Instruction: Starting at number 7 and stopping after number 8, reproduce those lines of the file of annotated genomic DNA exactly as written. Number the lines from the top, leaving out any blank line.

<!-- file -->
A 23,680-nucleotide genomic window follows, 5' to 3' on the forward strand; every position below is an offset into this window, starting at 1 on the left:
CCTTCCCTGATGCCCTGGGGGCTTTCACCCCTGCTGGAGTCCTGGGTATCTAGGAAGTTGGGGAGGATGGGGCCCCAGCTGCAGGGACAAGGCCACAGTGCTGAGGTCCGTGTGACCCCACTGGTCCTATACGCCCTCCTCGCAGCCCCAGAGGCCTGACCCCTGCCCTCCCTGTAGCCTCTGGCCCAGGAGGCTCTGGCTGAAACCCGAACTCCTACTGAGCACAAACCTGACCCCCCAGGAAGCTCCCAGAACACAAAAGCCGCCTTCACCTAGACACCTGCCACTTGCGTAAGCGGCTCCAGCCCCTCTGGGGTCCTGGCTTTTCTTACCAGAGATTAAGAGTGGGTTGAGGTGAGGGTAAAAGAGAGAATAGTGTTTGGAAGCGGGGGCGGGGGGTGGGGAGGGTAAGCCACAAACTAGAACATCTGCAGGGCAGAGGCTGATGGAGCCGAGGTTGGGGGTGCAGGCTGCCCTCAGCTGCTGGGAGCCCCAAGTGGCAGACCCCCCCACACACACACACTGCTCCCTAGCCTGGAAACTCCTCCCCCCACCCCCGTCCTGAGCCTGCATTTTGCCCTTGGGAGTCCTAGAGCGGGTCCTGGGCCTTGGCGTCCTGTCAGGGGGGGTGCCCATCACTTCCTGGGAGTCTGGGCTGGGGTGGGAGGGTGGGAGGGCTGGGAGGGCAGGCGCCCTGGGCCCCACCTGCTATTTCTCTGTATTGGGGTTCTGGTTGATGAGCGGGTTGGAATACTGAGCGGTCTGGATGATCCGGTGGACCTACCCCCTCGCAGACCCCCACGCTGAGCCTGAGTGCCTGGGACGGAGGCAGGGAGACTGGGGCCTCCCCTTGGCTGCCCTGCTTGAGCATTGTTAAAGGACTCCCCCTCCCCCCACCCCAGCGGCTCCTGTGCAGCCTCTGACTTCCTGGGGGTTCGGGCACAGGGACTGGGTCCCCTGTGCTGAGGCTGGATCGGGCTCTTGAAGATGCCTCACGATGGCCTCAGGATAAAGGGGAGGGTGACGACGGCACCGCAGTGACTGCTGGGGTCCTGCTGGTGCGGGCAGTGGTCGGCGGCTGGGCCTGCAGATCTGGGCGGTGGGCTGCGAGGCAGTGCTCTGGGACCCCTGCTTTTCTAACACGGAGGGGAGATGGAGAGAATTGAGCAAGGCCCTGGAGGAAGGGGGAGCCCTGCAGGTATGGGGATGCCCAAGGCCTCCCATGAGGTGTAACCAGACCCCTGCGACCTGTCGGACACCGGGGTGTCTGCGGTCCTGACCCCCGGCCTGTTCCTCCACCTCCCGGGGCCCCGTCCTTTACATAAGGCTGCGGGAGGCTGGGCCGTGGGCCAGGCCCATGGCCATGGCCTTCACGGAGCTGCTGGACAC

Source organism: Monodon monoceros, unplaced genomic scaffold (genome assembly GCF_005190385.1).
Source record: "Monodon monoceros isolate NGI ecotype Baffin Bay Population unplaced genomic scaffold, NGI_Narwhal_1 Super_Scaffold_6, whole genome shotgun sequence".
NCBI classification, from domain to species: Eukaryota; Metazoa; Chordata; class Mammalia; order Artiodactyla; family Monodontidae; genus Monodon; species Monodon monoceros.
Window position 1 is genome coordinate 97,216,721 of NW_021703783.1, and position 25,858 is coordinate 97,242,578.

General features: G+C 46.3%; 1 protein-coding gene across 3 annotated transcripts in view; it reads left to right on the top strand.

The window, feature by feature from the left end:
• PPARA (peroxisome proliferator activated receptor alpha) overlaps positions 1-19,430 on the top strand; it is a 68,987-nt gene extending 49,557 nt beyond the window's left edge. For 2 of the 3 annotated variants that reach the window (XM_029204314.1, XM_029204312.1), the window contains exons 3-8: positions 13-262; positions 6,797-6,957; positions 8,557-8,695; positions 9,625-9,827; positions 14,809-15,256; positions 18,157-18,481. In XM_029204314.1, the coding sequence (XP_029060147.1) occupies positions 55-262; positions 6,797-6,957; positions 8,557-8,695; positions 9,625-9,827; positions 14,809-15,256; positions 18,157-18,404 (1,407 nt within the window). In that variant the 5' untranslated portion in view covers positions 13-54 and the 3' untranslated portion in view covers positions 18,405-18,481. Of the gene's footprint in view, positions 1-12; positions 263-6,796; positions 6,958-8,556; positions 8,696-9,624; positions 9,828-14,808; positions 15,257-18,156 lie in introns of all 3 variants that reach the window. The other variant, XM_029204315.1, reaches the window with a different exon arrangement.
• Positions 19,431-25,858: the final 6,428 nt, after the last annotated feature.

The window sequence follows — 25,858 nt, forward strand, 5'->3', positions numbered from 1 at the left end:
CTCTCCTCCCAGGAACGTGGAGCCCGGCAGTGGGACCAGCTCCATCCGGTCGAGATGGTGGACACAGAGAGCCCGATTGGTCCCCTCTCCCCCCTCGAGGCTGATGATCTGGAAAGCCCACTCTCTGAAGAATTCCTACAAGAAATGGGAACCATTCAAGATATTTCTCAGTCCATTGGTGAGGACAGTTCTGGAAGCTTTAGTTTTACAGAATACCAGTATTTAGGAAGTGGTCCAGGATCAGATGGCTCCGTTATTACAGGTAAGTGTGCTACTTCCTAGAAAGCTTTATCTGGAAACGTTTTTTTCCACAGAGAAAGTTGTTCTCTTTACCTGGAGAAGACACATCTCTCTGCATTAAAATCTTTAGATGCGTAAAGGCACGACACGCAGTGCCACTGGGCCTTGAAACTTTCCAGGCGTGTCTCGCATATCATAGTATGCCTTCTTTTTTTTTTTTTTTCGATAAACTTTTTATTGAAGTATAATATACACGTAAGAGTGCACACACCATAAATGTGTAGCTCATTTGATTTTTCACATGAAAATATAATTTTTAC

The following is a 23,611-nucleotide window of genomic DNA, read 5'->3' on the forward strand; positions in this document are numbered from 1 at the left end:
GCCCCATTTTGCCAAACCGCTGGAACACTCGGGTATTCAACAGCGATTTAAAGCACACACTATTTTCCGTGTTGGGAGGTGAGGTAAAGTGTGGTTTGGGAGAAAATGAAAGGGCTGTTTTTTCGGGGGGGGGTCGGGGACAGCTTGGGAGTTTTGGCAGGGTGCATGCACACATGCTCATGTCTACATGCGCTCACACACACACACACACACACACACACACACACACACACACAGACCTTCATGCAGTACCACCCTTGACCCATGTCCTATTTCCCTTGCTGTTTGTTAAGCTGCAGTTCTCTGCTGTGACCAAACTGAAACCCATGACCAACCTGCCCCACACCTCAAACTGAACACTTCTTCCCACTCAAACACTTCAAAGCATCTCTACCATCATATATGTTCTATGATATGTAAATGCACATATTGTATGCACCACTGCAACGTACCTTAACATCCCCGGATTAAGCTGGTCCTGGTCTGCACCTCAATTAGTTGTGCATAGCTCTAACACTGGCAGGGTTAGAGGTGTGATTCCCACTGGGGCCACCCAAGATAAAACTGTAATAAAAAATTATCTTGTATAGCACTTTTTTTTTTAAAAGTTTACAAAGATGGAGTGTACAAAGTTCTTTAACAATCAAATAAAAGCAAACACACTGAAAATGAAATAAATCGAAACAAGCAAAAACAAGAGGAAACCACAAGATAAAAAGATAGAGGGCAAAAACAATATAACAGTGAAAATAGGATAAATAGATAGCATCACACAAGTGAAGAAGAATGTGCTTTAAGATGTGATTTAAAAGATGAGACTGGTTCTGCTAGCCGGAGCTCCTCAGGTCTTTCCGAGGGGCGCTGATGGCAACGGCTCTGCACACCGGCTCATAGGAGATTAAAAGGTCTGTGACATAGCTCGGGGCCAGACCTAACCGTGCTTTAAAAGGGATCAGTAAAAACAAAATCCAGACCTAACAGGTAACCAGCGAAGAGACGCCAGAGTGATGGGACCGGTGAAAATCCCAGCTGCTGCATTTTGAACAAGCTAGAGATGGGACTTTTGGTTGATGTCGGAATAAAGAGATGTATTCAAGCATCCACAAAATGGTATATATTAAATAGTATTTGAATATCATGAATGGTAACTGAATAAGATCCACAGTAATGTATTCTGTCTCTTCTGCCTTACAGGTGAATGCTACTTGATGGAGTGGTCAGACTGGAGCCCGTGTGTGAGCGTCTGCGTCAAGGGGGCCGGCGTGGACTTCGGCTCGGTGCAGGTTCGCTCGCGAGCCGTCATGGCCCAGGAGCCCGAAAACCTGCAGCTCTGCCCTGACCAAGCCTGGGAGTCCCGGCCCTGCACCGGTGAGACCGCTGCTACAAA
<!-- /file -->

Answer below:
General features: G+C 46.3%; 1 protein-coding gene across 3 annotated transcripts in view; it reads left to right on the top strand.

The window, feature by feature from the left end: